During a cold winter for businesses in Vermont, The Savoy Theater managed to stay open.
The small, independent theater, with a focus on indie films and documentaries, reopened in September and closed for just four weeks over the holiday season, owner James O’Hanlon said.
It’s a rare exception to the many movie theaters that have been and have remained closed for most of the pandemic. But, he said, “I don’t see large numbers of” customers.
“My audience is very reluctant to return,” he said. “I still have people saying, ‘When are you opening?’ and I’m like, ‘I’ve been open.’”
The theater of Montpelier is not the only company struggling, despite the reopening of the state economy, as the number of vaccinations rises and the number of cases falls.
Data collected from mobile phones, provided by the Ministry of Financial Regulation, shows that activity is generally increasing. The median activity for all sectors is 110% from the 2019 baseline, meaning people are going to shops and other businesses 10% more than that year.
But that median covers a wide variation per sector. For example, lawn and garden stores are attracting customers at 188% of the baseline, meaning they see almost twice as many customers. Nursing homes, drugstores and building materials dealers all had above-average activity.
Far below the rest of the pack, at less than 67% of their normal activity, are hotels, museums, spectator sports and cinemas, which had only 31% of their pre-pandemic traffic in May.
Most retail traffic has returned to baseline or above, with the exception of clothing stores. Fast food restaurants rose 131% from the average above baseline, but full-service restaurants only hit 86% from the average.
Betsy Bishop, president of the Vermont Chamber of Commerce, said the data confirmed what she saw during the pandemic: a total shutdown in the spring of 2020, followed by a slow reopening in the summer and fall, then tightening as cases worsened in November.
Now people book weddings and feel comfortable going out, she said.
But she wants Vermonters to understand, “Being open doesn’t equal being OK.”
“So many companies are in such a recession that there is that debt. There are bills to be paid from that period,” she said. “If you find yourself back at that summer 2019 activity, well, that’s great. But you have to get there stand even more above to recoup what you had.”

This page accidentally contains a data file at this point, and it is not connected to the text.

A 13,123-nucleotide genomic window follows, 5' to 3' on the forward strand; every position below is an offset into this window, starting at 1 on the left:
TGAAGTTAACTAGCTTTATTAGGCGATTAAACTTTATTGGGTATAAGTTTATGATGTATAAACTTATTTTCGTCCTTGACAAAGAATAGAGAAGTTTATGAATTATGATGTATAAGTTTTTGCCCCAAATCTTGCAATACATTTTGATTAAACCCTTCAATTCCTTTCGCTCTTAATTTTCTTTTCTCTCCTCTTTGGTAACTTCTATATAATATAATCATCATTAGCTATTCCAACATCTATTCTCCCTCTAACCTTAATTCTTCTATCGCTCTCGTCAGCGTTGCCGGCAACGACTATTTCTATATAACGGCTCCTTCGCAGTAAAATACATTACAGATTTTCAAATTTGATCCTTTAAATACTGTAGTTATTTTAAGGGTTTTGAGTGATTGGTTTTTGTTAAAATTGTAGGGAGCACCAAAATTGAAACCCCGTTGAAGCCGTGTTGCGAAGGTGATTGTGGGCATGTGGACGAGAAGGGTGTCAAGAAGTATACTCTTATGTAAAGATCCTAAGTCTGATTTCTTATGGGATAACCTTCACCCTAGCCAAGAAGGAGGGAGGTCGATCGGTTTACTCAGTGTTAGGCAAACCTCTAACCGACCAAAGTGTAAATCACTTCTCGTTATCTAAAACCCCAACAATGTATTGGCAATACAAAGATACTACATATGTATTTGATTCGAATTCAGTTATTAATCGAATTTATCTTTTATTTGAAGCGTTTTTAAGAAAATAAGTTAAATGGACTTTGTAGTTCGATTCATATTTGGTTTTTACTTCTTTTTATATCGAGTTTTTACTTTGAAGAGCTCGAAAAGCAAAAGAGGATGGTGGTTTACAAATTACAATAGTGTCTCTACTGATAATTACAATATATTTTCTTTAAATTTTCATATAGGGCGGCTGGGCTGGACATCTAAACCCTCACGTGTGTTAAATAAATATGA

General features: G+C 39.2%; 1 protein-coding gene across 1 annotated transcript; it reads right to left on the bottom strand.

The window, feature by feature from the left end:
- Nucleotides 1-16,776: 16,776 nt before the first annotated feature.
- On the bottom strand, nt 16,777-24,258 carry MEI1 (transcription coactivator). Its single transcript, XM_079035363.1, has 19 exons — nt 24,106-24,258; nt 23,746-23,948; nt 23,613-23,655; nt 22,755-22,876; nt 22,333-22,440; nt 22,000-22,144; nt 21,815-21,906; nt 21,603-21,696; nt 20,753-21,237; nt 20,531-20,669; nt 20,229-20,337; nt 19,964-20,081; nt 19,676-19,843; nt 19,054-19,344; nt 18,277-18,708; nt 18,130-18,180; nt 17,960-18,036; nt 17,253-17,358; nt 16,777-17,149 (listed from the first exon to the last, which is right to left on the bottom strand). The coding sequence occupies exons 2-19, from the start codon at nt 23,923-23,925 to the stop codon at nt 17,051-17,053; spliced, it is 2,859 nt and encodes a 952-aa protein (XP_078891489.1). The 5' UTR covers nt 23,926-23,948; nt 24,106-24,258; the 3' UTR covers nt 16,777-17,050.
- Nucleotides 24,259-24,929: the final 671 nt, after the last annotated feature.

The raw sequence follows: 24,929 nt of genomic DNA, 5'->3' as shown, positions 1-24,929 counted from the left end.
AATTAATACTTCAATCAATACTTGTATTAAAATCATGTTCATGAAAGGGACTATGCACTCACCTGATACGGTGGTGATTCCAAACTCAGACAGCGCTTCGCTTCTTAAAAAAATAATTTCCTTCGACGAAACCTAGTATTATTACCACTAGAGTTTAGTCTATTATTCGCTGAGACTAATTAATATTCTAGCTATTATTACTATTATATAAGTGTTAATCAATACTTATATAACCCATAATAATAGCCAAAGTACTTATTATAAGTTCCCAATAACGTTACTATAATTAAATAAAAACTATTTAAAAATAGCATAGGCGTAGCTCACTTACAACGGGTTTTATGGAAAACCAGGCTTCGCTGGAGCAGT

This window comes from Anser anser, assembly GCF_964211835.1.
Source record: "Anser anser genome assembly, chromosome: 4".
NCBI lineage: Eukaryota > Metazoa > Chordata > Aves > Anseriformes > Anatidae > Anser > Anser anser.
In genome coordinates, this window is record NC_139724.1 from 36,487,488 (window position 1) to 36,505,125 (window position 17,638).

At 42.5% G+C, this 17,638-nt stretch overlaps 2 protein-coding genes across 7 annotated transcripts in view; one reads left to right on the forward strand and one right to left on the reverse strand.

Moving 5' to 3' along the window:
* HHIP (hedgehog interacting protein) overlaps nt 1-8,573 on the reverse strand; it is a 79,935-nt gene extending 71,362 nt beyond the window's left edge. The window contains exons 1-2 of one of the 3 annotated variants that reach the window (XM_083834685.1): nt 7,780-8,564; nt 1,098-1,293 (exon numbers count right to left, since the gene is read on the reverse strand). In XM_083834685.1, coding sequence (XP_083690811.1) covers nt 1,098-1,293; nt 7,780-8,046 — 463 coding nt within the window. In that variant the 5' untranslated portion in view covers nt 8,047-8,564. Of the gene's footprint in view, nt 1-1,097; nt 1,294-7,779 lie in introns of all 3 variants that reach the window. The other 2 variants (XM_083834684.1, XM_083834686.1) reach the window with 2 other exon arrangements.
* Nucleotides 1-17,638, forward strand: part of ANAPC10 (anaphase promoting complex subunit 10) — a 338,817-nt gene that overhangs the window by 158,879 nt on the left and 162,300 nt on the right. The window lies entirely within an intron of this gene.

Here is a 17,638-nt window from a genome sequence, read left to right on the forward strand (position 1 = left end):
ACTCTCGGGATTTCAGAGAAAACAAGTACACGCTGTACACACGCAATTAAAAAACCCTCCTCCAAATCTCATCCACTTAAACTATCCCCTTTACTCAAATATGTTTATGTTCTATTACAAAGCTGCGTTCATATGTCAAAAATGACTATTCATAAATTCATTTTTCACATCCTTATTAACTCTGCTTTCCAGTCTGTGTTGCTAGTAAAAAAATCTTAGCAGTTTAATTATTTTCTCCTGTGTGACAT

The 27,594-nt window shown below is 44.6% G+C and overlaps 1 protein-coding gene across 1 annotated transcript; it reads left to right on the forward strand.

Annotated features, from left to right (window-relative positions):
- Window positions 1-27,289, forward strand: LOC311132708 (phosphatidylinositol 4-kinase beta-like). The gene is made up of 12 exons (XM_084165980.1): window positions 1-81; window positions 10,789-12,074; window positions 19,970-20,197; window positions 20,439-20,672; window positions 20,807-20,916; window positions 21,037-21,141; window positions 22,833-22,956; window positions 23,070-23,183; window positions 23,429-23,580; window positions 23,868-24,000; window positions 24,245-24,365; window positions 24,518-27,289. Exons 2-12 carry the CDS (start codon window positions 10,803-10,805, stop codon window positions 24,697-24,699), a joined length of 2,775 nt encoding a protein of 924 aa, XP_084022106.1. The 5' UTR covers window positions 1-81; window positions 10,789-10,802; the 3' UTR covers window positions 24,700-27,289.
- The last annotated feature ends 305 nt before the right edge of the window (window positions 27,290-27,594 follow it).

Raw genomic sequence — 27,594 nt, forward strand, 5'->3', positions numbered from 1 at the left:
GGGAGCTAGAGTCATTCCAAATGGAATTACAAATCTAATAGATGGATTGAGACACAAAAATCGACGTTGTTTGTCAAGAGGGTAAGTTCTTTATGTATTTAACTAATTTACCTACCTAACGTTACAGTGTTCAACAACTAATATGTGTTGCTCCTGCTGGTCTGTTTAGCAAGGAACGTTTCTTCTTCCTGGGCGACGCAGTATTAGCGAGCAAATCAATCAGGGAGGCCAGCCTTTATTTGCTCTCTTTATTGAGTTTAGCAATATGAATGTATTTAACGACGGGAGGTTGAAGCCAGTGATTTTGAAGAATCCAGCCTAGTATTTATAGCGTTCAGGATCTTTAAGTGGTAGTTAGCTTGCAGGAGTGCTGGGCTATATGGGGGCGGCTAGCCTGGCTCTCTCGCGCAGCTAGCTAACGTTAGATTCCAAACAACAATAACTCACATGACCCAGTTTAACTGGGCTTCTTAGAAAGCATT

And businesses need workers, a struggle during the state’s workforce shortage. She said she had just heard of a cafe owner struggling to keep her doors open due to understaffing.
“She said to me, ‘What should I do?’” Bishop said.
She blamed multiple factors, including unemployment benefits, Vermonters retiring, a long-term population loss, and a lack of childcare facilities.
“There’s not one thing that affects the workforce, and a lot of those things are difficult,” she said.
The chamber has also called for more money for entrepreneurs, despite the grants and loans granted in 2020.
“The need has turned out to be enormous,” she says.
The Savoy Theater was one of the companies that received grants, which allowed O’Hanlon to keep the screens running even when few customers came. He also attributed their relative success to their uniqueness as indie theater as larger theaters rely more on distributors’ demands.
Still, he estimates that the company suffered a 67% loss of revenue during the pandemic. Even that significant figure placed him in the lowest category of loss when he recently applied for a theater grant. The highest category is more than 90% loss.
It’s also telling that many theaters that VTDigger has found in the state are still closed or have limited offers.
Closed theaters include Roxy Cinemas in Burlington, Palace 9 in South Burlington, Paramount Twin Cinema in Barre, City Cinema in Newport, the Welden Theater in St Albans and the Big Picture Theater in Waitsfield.
Stowe Cinema, Latchis Theater in Brattleboro, Essex Cinemas, Bijou Cineplex 4 in Morrisville and the Capitol Theater in Montpelier have at least some showings open.
After being closed for 15 months, Capitol Theater opened for weekend screenings in June, with bigger budget hits than The Savoy. Fred Bashara, owner of the theater, said it felt like the right time to start.
“People were asking about it and people were happy and satisfied who came in,” he said. Although vaccinated people were not required to wear a mask, “people sat down and separated.”
The theater was costing thousands of dollars a month even when closed, he said, due to heating and other overhead costs.
The film industry didn’t do them any favors either. Many films have been withdrawn or delayed from theatrical distribution due to the pandemic. “We can’t serve seven screens with just one movie,” he said.
Distribution issues are one of the reasons Big Picture in Waitsfield has remained closed, says Claudia Becker, co-owner of the theater. “It’s going to be hard to get content that isn’t already on Amazon or Netflix,” she said.
The cinema has an affiliated restaurant that has also remained largely closed, except when the Paycheck Protection Program allowed Becker to hold small takeout days. They plan to reopen the restaurant in July, but the theater itself is still closed for a while.
The theater’s financial burden was unbelievable, she said. It was also tough for her to lose the employees who felt like family and to see how the loss of the theater affected the local community, she said.
“It’s a playground. It’s a beer garden. It’s a restaurant. It’s an art gallery. It’s a music venue. It was the hub of so many things,” she said. “And to drop that one was definitely very noticeable and difficult.”
She said Vermonters should come out to support these companies that are “hanging by their fingernails” waiting for a chance to reopen.
“The entrepreneurs have really braved the storm because they believe in what they do,” she said. “So the support of the Vermont community as we reopen is super important.”